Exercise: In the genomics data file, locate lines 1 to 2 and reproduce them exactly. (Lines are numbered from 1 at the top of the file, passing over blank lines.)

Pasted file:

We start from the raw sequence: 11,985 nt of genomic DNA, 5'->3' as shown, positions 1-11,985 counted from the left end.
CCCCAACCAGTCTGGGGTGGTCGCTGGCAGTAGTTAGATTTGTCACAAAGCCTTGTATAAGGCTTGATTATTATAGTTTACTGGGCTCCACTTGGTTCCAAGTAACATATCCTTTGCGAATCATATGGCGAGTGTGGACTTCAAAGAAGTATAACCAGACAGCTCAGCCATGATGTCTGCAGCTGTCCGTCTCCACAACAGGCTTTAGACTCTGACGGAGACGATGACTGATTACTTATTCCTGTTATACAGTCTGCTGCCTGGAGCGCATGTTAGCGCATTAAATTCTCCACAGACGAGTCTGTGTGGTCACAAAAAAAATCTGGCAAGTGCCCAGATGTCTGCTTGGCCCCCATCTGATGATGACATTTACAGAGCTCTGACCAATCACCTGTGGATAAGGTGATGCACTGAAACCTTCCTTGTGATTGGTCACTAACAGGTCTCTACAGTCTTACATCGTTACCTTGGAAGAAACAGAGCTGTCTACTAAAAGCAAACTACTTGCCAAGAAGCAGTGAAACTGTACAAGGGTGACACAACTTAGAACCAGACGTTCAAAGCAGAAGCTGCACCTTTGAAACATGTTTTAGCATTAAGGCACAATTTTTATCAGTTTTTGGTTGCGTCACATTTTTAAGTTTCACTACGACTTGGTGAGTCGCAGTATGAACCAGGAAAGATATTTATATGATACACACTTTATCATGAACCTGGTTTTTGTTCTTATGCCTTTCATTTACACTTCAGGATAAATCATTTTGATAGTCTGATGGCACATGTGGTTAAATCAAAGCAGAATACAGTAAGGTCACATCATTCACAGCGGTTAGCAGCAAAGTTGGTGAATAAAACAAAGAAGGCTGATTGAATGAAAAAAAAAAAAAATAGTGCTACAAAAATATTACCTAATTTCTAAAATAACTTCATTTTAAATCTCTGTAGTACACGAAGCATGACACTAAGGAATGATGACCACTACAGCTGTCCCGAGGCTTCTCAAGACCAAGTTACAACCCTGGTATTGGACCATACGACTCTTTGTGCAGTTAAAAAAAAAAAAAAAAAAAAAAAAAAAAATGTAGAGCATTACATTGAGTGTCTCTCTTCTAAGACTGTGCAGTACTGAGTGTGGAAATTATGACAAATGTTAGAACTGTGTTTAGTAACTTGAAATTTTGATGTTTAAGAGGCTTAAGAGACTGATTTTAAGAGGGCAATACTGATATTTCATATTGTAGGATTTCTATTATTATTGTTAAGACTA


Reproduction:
We start from the raw sequence: 11,985 nt of genomic DNA, 5'->3' as shown, positions 1-11,985 counted from the left end.
CCCCAACCAGTCTGGGGTGGTCGCTGGCAGTAGTTAGATTTGTCACAAAGCCTTGTATAAGGCTTGATTATTATAGTTTACTGGGCTCCACTTGGTTCCAAGTAACATATCCTTTGCGAATCATATGGCGAGTGTGGACTTCAAAGAAGTATAACCAGACAGCTCAGCCATGATGTCTGCAGCTGTCCGTCTCCACAACAGGCTTTAGACTCTGACGGAGACGATGACTGATTACTTATTCCTGTTATACAGTCTGCTGCCTGGAGCGCATGTTAGCGCATTAAATTCTCCACAGACGAGTCTGTGTGGTCACAAAAAAAATCTGGCAAGTGCCCAGATGTCTGCTTGGCCCCCATCTGATGATGACATTTACAGAGCTCTGACCAATCACCTGTGGATAAGGTGATGCACTGAAACCTTCCTTGTGATTGGTCACTAACAGGTCTCTACAGTCTTACATCGTTACCTTGGAAGAAACAGAGCTGTCTACTAAAAGCAAACTACTTGCCAAGAAGCAGTGAAACTGTACAAGGGTGACACAACTTAGAACCAGACGTTCAAAGCAGAAGCTGCACCTTTGAAACATGTTTTAGCATTAAGGCACAATTTTTATCAGTTTTTGGTTGCGTCACATTTTTAAGTTTCACTACGACTTGGTGAGTCGCAGTATGAACCAGGAAAGATATTTATATGATACACACTTTATCATGAACCTGGTTTTTGTTCTTATGCCTTTCATTTACACTTCAGGATAAATCATTTTGATAGTCTGATGGCACATGTGGTTAAATCAAAGCAGAATACAGTAAGGTCACATCATTCACAGCGGTTAGCAGCAAAGTTGGTGAATAAAACAAAGAAGGCTGATTGAATGAAAAAAAAAAAAAATAGTGCTACAAAAATATTACCTAATTTCTAAAATAACTTCATTTTAAATCTCTGTAGTACACGAAGCATGACACTAAGGAATGATGACCACTACAGCTGTCCCGAGGCTTCTCAAGACCAAGTTACAACCCTGGTATTGGACCATACGACTCTTTGTGCAGTTAAAAAAAAAAAAAAAAAAAAAAAAAAAAATGTAGAGCATTACATTGAGTGTCTCTCTTCTAAGACTGTGCAGTACTGAGTGTGGAAATTATGACAAATGTTAGAACTGTGTTTAGTAACTTGAAATTTTGATGTTTAAGAGGCTTAAGAGACTGATTTTAAGAGGGCAATACTGATATTTCATATTGTAGGATTTCTATTATTATTGTTAAGACTA